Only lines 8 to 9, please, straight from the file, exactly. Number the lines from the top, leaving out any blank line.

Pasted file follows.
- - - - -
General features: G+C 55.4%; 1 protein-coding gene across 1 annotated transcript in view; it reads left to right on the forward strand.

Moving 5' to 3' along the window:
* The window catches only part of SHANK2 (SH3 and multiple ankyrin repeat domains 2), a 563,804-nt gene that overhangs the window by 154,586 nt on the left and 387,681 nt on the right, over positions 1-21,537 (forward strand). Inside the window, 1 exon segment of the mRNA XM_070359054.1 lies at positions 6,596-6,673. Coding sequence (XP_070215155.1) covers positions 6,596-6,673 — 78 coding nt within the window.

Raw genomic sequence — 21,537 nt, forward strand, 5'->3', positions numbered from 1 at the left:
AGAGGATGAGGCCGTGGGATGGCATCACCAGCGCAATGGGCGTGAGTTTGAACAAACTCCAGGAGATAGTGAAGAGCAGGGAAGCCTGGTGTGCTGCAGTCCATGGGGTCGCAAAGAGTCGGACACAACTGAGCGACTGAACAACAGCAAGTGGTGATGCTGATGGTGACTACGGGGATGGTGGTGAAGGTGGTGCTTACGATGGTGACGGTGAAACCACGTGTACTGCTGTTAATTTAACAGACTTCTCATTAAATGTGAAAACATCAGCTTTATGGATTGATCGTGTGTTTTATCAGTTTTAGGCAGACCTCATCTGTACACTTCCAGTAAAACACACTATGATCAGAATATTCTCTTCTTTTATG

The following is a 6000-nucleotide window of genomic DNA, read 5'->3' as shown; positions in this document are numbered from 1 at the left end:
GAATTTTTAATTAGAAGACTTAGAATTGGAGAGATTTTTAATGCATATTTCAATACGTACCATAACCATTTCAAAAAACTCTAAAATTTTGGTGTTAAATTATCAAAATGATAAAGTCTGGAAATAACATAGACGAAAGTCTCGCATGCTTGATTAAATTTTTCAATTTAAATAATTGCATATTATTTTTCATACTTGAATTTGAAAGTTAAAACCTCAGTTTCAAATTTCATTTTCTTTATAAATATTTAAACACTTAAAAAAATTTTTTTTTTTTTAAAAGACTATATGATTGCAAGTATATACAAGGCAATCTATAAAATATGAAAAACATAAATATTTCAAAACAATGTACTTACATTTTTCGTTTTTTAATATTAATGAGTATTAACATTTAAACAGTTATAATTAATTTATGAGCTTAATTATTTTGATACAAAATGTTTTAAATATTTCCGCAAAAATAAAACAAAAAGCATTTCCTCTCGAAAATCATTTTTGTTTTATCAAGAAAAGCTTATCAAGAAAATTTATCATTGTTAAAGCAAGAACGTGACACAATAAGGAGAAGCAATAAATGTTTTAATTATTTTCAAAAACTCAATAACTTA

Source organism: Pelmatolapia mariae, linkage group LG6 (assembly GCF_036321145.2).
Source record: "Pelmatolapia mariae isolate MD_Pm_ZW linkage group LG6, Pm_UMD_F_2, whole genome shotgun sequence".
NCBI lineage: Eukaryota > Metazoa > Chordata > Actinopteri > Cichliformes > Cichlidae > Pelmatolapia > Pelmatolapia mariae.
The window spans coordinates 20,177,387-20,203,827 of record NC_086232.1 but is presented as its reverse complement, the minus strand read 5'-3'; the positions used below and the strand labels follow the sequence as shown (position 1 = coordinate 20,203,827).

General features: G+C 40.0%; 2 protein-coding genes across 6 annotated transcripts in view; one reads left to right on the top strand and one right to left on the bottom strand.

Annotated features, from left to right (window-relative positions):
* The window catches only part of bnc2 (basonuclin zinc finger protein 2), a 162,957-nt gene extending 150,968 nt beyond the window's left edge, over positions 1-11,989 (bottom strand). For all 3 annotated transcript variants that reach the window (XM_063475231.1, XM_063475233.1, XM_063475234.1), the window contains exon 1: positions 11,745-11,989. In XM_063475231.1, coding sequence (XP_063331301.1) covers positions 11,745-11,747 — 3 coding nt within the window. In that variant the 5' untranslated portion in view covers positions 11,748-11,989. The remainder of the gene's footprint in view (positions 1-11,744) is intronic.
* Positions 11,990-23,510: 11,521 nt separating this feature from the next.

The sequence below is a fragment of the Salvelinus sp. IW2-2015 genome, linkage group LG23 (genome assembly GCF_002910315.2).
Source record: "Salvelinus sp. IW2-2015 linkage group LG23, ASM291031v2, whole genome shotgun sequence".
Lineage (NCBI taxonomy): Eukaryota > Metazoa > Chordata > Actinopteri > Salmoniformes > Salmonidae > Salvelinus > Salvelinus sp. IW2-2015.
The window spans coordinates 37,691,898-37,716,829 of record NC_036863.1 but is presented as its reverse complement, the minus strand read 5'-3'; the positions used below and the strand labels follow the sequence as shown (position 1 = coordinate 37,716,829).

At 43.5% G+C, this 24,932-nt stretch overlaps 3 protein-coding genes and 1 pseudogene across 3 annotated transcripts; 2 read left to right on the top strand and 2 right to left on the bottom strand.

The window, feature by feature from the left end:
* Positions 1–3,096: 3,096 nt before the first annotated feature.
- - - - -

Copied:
Source organism: Pelmatolapia mariae, linkage group LG6 (assembly GCF_036321145.2).
Source record: "Pelmatolapia mariae isolate MD_Pm_ZW linkage group LG6, Pm_UMD_F_2, whole genome shotgun sequence".